Wendell Pierce is not a trombonist. He started taking lessons when he was cast as a trombonist, so his handling of the instrument would look credible on-screen. When Antoine Batiste plays, a professional trombone player off-screen provides the actual music. In season 4, a version of this behind-the-scenes story plays out in one of Antoine's story lines, when Antoine is hired to teach a non-trombonist actor (Lanny Fox, played by Wilson Bethel) to fake playing the trombone credibly during a movie shoot.
Real New Orleans musicians or bands who appeared on the show as themselves include: Kermit Ruffins, Coco Robicheaux;, Donald Harrison Jr., Dr. John, John Boutte, Art Neville, Irma Thomas, Clarence 'Frogman' Henry, Troy 'Trombone Shorty' Andrews, the Dirty Dozen Brass Band, Galactic, and the Hot 8 Brass Band.
Elizabeth Ashley was a close friend of Tennessee Williams. She is also one of the preeminent stage interpreters of his female characters. Starting with her performance as Maggie in a 1974 Broadway revival of "Cat on a Hot Tin Roof," she has played nearly all of Williams's female leads.
Many real New Orleans and New Orleans-area restaurants, bars, and other venues have been featured on the show, including: Lil' Dizzy's Cafe, Vaughan's, Cafe Du Monde, Mosca's Restaurant, Tipitina's, Dooky Chase's Restaurant, The Rock'n'Bowl, and The Blue Nile. Janette's fictional New Orleans restaurant, Desautel's, was "played" by the real-life restaurant Patois. Storylines have also focused on the real-life New York restaurant Le Bernadin and a fictionalized version of Momofuku Ko and Ssäm Bar. Those New York-set scenes were actually filmed on a soundstage in New Orleans.
Tim Robbins became a fan of the show while he was shooting in New Orleans for Green Lantern (2011), watching it at the motel he was staying in. Impressed with the realism of Treme, Robbins contacted David Simon and eventually directed an episode.
According to David Simon, Spike Lee recommended Elizabeth Ashley because she is a true New Orleans persona.
Real chefs and/or restaurant owners who have appeared on the show as themselves include: Eric Ripert of Le Bernadin in New York, JoAnn Clevenger of Upperline, David Chang of the Momofuku restaurant group in New York, Tom Colicchio formerly of the Grammercy Tavern in New York, Wylie Dufresne of wd~50 restaurant in New York, Leah Chase of Dooky Chase's, and Donald Link of Cochon Butcher.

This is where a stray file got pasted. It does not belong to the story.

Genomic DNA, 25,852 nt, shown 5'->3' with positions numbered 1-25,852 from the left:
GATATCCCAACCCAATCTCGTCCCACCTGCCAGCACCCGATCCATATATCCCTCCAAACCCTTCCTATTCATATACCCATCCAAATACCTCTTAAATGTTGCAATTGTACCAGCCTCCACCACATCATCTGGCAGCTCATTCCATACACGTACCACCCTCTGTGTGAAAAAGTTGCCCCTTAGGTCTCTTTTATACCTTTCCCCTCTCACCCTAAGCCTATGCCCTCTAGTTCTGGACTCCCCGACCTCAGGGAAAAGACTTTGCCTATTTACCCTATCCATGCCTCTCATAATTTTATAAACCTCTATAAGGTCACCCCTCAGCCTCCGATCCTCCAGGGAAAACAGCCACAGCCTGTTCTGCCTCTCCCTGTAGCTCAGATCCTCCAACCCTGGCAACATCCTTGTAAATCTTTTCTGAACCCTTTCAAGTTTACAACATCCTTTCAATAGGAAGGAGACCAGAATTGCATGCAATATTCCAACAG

The title of the first and the last episode are a compound, resulting in "Do You Know What It Means to Miss New Orleans", which is a famous song written by Eddie DeLange and Louis Alter, first heard in the movie New Orleans in 1947, where it was performed by Louis Armstrong and sung by Billie Holiday.
The character of Toni Bernette is loosely based on real-life lawyer Mary Howell, a long-time collaborator with the American Civil Liberties Union.
When Janette Desautel's father tastes her cooking, he praises it by saying "we are not in Huntsville any more." Kim Dickens was born and raised in Huntsville, Alabama. According to one of the First Season DVD extras, the writers decided Janette was from Huntsville so Dickens could use her everyday voice and accent in the role instead of having to adopt a New Orleans accent.
Michiel Huisman, India Ennenga and Chris Coy appeared in so few episodes in season 4 because of budget cuts.
According to a 2012 story on National Public Radio's "All Things Considered" the character of Janette Desautel is loosely based on New Orleans chef Susan Spicer, owner and is head chef at Bayona.
Davina Lambreaux crosses paths twice with Kimberly Rivers Roberts. The second time, Roberts gives her a CD with a documentary she helped making. In real life, Kimberly Rivers Roberts documented the Katrina experience on her neighborhood on video, and played an integral part on the Oscar nominated documentary Trouble in the Water (2008).
Khandi Alexander previously worked with two of her season 1 co-stars. Melissa Leo, playing her lawyer, worked with Alexander in the 1985 film Streetwalkin'. Lance E Nichols, who plays her 2nd husband, guest starred on Newsradio in 'Daydream' as the coworker Alexander's character wished she had (all her actual coworkers at the time being white).
Clarke Peters and Rob Brown, who play father and son on 'Treme' (Albert and Delmond Lambreaux respectively), have both starred in a movie with Sean Connery. Rob Brown starred with Connery in 'Finding Forrester'. Clarke Peters starred in 'Outland'.